New technologies are changing the nature and nature of conflict, with an “indelible impact” on civilians, Secretary-General António Guterres In the open debate at the ministerial level on technology and peacekeeping – highlighting India’s role as Chair of the Council this month.
The Art of Possible
Throughout its 75-year history, the United Nations has adapted and innovated, and the idea of peacekeeping is itself the result of “the art of the possible,” he said while reminding, however, that peacekeeping has been envisioned in an analogue world.
“It is now imperative that it fully embrace the digital world in which we live, to improve the speed, anticipation and response of the United Nations to conflict and to be able to meet the challenges of today and tomorrow,” Mr. Guterres emphasized.
“Change in the culture of peacekeeping – as well as systemic change – are required for this to happen.”
Outlining the goals of the digital transformation strategy, the top UN official said it aims to drive technological innovation at headquarters and in the field.
It also seeks to maximize the potential of existing and new technologies to help peacekeeping missions carry out their mandates – including by improving the ability to detect threats to civilian lives.
“Peace operations must be better able to detect, analyze and address threats against civilians and peacekeepersand political and humanitarian missions in a timely and integrated manner.
The United Nations must ensure the responsible use of digital technologies by peace operations by developing clear principles and undertaking human rights due diligence wherever there is potential for harm.
“Digital transformation is already permeating our peace operations,” he said, noting the use of long-range cameras, unmanned aerial vehicles, ground surveillance radar and the UNITE AWARE condition awareness platform that is now deployed across four missions that provide blue helmets with terrain-related information.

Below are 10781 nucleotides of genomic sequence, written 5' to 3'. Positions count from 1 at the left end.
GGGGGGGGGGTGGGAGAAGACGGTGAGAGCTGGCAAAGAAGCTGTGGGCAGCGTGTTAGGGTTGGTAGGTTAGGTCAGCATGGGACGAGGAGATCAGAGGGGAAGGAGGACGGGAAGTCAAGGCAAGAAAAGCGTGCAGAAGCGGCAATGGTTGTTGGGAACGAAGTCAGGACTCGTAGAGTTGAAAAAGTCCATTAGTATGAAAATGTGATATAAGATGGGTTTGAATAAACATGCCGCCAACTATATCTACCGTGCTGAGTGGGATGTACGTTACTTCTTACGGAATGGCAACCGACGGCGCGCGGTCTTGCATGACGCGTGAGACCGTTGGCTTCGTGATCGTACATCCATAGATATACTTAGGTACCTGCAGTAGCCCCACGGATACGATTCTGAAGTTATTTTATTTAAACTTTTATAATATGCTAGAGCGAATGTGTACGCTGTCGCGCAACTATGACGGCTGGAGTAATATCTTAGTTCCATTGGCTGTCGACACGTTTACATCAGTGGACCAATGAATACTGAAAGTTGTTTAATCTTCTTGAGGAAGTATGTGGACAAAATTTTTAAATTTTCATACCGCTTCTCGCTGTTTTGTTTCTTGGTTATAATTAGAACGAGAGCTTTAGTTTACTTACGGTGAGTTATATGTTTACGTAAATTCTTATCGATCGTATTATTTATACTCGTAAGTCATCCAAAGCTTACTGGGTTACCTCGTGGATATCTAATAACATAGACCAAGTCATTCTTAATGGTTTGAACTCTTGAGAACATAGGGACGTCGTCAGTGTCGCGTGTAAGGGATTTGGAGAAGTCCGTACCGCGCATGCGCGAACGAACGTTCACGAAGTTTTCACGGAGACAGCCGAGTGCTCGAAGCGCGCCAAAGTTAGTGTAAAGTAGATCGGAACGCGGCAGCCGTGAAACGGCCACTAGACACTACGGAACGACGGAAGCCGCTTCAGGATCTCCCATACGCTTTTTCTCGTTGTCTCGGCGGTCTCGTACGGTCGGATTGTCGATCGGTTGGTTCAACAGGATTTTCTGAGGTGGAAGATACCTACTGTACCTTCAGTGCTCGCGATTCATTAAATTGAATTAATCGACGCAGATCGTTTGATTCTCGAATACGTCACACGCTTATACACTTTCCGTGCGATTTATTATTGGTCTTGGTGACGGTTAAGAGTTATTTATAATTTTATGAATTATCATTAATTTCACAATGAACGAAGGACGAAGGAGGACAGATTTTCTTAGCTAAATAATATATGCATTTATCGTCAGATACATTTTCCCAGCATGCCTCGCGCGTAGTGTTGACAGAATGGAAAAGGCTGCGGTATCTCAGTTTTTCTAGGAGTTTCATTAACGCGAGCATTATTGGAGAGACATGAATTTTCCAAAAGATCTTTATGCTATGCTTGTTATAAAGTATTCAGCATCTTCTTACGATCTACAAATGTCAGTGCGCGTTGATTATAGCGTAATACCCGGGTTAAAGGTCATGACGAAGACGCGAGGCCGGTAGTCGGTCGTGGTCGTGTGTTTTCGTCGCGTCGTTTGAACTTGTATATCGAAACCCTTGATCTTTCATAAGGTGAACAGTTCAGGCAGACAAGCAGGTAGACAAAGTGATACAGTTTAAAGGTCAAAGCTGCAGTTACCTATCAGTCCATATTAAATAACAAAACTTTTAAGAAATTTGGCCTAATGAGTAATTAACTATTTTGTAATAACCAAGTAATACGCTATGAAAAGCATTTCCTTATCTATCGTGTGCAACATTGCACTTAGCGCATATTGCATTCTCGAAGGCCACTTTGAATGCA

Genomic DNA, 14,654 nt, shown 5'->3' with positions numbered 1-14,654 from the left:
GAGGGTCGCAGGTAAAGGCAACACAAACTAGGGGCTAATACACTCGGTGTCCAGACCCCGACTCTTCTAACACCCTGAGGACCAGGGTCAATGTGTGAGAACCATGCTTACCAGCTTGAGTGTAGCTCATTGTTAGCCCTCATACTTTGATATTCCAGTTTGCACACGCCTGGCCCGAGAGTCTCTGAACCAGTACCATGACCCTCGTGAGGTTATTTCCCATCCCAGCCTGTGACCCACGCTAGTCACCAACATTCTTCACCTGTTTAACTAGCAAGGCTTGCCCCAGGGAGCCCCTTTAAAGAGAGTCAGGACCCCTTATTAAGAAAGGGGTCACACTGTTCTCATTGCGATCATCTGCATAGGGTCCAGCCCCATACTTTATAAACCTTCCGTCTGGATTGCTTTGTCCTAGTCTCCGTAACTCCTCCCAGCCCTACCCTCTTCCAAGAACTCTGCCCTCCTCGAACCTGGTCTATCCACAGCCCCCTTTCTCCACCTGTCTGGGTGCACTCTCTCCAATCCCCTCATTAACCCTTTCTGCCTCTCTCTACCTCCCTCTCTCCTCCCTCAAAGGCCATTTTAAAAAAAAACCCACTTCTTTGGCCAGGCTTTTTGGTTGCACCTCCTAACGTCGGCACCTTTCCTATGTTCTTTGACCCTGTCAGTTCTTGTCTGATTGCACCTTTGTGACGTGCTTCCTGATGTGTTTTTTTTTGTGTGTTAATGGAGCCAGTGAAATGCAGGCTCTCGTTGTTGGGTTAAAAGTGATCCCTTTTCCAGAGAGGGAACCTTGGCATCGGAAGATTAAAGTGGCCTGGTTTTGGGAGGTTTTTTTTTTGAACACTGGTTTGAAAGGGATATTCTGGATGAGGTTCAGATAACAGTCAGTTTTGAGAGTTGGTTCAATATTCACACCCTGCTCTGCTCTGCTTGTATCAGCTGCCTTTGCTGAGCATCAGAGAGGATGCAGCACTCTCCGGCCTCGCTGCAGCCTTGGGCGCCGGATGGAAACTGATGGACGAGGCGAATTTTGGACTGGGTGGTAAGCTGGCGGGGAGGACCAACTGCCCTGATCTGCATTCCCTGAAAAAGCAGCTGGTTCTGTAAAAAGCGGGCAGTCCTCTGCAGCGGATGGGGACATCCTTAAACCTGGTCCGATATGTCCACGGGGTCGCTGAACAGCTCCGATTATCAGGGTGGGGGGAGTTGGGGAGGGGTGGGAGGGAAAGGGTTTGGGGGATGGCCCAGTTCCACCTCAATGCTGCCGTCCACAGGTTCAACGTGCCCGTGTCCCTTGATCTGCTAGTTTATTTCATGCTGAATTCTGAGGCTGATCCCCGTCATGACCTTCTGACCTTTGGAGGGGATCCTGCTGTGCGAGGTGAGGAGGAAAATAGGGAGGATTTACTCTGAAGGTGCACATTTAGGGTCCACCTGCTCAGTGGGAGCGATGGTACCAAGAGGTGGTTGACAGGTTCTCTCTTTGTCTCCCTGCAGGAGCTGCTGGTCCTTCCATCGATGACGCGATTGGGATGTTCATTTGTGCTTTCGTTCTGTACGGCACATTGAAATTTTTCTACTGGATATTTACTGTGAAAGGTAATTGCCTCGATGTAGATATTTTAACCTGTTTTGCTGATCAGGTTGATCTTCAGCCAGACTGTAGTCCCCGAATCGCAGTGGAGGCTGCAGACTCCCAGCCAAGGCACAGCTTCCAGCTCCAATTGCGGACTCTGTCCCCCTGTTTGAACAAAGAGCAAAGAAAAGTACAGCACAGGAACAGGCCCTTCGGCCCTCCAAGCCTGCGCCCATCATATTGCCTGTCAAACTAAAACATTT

Protecting UN staff
Minutes ago, the Council unanimously adopted a resolution calling on member states that host or host UN peacekeeping operations to take all appropriate measures, in accordance with national and international law, to bring to justice those who kill or attack UN personnel.
via Resolution 2589 (2021)The 15 Ambassadors also requested the Secretary-General to create a comprehensive online database of attacks against United Nations personnel and peacekeeping forces, accessible to host countries, troop- and police-contributing countries, and countries with citizenship of civilian personnel.
Honoring the fallen
Previously, the Secretary-General addressed an official ceremony that paid tribute to the more than 4,000 peacekeepers who gave their lives while serving under the Blue Flag.
Among them are 174 Indian peacekeepers, which is the largest number among all troop-contributing countries. We are forever grateful for their service.” She said Mr. Guterres. “Their remarkable work and ultimate sacrifice will never be forgotten.”
After a moment of silence, he supported it pToday’s peacekeepers proudly carry the legacy of those we’ve lost.
UN Photo/Mark Garten